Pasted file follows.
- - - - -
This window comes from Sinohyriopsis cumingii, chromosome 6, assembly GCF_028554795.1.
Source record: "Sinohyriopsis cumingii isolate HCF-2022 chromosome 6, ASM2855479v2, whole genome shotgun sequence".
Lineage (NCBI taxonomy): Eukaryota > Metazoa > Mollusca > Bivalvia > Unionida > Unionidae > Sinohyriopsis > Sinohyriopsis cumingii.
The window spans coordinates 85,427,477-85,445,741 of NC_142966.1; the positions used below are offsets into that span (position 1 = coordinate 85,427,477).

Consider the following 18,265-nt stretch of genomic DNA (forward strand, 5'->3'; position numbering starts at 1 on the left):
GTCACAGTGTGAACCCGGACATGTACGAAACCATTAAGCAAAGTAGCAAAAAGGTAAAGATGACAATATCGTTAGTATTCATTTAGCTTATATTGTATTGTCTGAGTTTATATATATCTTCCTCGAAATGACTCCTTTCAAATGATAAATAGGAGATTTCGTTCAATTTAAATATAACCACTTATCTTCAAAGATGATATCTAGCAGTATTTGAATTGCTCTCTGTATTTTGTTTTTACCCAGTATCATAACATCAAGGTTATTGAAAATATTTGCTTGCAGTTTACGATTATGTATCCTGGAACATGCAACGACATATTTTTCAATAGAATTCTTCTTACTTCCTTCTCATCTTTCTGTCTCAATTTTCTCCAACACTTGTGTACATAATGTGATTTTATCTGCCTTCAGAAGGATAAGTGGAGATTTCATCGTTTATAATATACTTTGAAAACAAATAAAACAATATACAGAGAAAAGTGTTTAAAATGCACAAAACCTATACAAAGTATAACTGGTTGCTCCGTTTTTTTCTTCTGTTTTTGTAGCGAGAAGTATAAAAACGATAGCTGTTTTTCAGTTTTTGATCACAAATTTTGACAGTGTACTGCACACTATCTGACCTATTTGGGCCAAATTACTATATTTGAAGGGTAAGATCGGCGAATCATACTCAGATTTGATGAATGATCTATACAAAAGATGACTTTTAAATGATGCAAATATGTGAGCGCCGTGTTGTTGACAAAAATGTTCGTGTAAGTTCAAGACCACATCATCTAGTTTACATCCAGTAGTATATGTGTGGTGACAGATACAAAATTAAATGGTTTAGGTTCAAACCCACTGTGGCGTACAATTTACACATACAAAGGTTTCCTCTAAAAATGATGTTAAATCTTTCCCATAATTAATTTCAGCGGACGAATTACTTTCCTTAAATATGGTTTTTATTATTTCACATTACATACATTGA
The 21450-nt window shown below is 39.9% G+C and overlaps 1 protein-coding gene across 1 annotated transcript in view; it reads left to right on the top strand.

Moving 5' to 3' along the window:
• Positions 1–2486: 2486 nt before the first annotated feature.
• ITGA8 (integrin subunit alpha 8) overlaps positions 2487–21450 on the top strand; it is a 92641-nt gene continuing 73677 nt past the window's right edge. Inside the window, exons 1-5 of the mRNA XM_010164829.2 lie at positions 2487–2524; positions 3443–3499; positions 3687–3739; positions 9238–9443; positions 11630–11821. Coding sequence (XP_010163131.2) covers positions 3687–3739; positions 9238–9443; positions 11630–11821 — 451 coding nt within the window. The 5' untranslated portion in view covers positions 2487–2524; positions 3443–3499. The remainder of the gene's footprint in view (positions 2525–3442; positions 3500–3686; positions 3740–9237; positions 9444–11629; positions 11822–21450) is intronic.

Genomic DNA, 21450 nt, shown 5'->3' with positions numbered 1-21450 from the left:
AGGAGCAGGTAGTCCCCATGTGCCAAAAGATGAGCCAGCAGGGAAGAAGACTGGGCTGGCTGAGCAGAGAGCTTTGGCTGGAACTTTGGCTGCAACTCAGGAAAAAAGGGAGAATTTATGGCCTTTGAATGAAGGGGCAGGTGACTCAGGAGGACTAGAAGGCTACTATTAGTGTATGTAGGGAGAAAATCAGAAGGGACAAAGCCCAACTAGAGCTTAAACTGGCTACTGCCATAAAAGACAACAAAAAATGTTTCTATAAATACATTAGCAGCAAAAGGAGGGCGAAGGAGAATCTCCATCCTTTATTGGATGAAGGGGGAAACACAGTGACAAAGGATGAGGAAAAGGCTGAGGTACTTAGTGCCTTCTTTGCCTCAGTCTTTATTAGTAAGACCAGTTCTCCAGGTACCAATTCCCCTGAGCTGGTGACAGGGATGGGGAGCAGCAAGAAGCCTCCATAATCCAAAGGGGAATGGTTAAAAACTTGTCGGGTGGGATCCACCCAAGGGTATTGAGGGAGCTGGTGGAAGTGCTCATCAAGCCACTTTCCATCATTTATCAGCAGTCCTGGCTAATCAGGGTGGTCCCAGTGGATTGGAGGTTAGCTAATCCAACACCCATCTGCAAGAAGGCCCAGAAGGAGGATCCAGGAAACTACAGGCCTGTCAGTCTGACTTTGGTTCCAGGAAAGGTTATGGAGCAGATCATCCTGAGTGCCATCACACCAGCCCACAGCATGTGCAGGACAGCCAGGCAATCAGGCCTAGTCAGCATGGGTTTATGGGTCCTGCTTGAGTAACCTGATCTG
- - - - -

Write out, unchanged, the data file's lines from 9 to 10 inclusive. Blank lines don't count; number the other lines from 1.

• Positions 1–2486: 2486 nt before the first annotated feature.
• ITGA8 (integrin subunit alpha 8) overlaps positions 2487–21450 on the top strand; it is a 92641-nt gene continuing 73677 nt past the window's right edge. Inside the window, exons 1-5 of the mRNA XM_010164829.2 lie at positions 2487–2524; positions 3443–3499; positions 3687–3739; positions 9238–9443; positions 11630–11821. Coding sequence (XP_010163131.2) covers positions 3687–3739; positions 9238–9443; positions 11630–11821 — 451 coding nt within the window. The 5' untranslated portion in view covers positions 2487–2524; positions 3443–3499. The remainder of the gene's footprint in view (positions 2525–3442; positions 3500–3686; positions 3740–9237; positions 9444–11629; positions 11822–21450) is intronic.